This section is from the "The Science Of Wealth" book, by Amasa Walker.
In some countries, a man wishing for a chair goes into the forest, fells a tree, carries the timber to his workshop, forms the parts, and puts them together into a chair. It is a rude and imperfect article, but it has cost him the labor of two days.
In other communities, we find a chair, equally serviceable and far more elegant, produced by the labor of half a day. Here one man cuts the timber, another transports to the mill, another saws it into suitable dimensions, another forms the legs, another the seat, another the back, another puts the parts together, while still another paints it. A great many chairs are produced by the combined labor of many individuals ; and the result is, that one chair has the value of only half a day's labor. Three-fourths of the labor employed in the making of chairs is, then, liberated, to rest in idleness, or to apply itself to further production with still increasing results, as the desires which control efforts shall determine. We cannot be ignorant, that, in some communities, labor, when set free, does waste itself in idleness and frolic. But this is true chiefly of those in which leisure is bestowed, not by man's contrivance, but by the generosity of Nature. Here the power of labor is too often corrupted by the very luxuriance of growth, which gives it great opportunities, and opens a world to its easy conquest.
But it may safely be assumed, that such an industrial genius in a people, as seeks to lessen present labor by the distribution of its several offices, will find fresh objects of desire. The very thoughtfulness and care, the social confidence, and mutuality of service, which are required to effect a division of labor, insure such a susceptibility to new industrial wants as shall necessitate the employment of all the labor so relieved.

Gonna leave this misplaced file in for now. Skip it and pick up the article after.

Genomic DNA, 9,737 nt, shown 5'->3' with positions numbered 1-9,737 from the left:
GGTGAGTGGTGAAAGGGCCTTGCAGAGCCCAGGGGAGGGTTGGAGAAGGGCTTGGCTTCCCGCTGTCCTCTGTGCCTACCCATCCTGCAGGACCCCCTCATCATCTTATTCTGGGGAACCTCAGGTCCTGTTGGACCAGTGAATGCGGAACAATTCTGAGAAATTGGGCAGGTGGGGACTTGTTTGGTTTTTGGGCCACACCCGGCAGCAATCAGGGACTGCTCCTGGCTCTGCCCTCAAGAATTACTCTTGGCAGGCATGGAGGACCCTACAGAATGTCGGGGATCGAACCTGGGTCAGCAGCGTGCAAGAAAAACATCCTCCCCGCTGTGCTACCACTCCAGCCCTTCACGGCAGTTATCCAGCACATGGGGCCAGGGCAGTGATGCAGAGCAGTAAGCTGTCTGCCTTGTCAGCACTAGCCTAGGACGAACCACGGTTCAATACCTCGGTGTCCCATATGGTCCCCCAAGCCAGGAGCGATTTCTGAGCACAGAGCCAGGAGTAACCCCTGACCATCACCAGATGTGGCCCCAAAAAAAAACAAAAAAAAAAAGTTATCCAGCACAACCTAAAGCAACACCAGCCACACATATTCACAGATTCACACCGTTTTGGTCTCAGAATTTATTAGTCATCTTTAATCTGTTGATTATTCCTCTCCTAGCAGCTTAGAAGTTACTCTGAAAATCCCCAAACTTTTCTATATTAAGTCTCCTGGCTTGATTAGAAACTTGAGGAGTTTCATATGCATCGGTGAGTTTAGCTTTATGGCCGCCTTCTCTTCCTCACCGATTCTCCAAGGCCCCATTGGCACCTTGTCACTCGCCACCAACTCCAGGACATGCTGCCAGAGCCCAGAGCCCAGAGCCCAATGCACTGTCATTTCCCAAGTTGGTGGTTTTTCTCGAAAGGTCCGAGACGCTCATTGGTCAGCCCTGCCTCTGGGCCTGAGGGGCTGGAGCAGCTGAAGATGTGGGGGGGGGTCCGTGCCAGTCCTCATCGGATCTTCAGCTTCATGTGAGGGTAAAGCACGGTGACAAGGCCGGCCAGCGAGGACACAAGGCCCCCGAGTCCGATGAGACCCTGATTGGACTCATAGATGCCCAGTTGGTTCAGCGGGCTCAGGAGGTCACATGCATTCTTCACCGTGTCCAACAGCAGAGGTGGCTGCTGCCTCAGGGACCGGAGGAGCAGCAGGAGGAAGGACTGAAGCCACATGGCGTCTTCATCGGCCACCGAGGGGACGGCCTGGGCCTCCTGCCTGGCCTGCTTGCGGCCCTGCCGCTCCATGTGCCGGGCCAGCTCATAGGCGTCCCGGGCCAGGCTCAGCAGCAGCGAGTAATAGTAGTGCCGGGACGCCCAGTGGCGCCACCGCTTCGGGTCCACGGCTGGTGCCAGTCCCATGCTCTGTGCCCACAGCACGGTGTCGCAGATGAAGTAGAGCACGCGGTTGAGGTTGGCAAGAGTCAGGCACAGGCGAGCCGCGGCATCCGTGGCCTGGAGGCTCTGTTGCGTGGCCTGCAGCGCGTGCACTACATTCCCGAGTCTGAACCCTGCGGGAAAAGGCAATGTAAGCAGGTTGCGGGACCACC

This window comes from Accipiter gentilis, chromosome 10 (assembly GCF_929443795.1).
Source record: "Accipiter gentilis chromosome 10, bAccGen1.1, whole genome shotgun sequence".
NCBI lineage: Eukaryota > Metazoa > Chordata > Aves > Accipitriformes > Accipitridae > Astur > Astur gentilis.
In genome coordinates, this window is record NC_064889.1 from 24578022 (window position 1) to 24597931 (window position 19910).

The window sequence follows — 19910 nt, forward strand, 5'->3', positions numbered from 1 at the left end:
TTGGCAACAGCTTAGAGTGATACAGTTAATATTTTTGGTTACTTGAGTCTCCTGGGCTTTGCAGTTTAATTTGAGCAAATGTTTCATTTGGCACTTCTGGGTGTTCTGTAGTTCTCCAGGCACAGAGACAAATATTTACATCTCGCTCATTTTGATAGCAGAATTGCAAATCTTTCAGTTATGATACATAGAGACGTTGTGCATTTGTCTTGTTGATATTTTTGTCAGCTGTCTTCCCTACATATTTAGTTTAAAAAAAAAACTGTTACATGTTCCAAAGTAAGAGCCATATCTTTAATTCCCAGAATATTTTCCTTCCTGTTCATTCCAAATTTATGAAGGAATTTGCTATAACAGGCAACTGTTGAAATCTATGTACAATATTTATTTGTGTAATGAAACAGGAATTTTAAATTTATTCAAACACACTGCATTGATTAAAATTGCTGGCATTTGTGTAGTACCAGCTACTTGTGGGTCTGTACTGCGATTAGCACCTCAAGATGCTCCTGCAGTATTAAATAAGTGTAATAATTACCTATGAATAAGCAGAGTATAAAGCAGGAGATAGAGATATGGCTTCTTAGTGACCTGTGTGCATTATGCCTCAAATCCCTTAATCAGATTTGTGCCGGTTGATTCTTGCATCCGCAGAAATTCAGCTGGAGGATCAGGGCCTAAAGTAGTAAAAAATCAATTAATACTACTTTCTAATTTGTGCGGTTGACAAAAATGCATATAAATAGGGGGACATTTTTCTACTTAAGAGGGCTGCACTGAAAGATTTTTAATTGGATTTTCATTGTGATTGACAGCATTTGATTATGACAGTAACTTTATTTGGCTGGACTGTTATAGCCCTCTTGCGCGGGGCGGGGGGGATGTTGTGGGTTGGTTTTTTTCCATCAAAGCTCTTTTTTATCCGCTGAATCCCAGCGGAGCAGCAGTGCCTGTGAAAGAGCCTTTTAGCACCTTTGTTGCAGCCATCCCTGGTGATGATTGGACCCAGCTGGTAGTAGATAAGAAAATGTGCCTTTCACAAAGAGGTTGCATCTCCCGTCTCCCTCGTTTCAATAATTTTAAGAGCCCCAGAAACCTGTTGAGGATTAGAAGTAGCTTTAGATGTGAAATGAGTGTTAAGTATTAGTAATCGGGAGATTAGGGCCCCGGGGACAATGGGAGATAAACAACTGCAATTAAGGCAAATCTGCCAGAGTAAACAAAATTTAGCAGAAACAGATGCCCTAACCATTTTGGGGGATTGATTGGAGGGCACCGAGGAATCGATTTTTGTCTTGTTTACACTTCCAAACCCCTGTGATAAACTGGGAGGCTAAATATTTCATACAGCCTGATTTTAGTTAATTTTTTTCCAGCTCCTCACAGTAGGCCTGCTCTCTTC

The savage who can provide himself with clothing, shelter, and food in twenty days of the year, may be willing to spend the rest of the time in doing nothing. But it was never heard that men came together to do any thing, and remain content to do nothing more. The full discussion and illustration of this principle, which governs the use of labor saved, belongs to the third inquiry; viz., that of " Economic Culture." We have here, strictly, to show only how labor is saved by the division of employments. This forms the great fact of modern industrial civilization. We shall find it the most important condition of production, multiplying all its powers faster than the soil multiplies the seed. Here is more of the explanation of wealth than can be found in all other inquiries. This force is being rapidly introduced into every department of industry, and will finally become as general as the nature of the different employments will admit. We do not find that it has yet reached its ultimate limit in any sphere of human activity. We shall give its phenomena and its principles special attention ; for the greatest interests of society, moral as well as economical, connect themselves with it.
What is the significance of division of labor, as expressed in the fewest words? It is, that each workman confine himself to a single operation.
In this way, all great and successful manufactures are carried on.
Take, for illustration, that of boots. One person cuts the fronts; one crimps; one cuts in; one cuts out the backs, one the linings; one pastes together; one strips out the sole leather; one cuts the soles ; one makes the heels; one stiches the backs; one sides up; one binds; one bottoms; one buffs ; one trees; one packs, marks, &c. Here are sixteen persons employed in the production of a single boot. In many cases, a still further division of the parts is made with success. In passing, it may be remarked, that, of those operations, seven are performed by the aid of machines, as distinguished in popular acceptation from tools, which latter are controlled by the hand, and have all their motive power in the muscular force of man.
As long ago as Adam Smith wrote, it took sixteen persons to make a pin.
Such, in description, is division of labor. Let us consider its advantages, limitations, and disadvantages.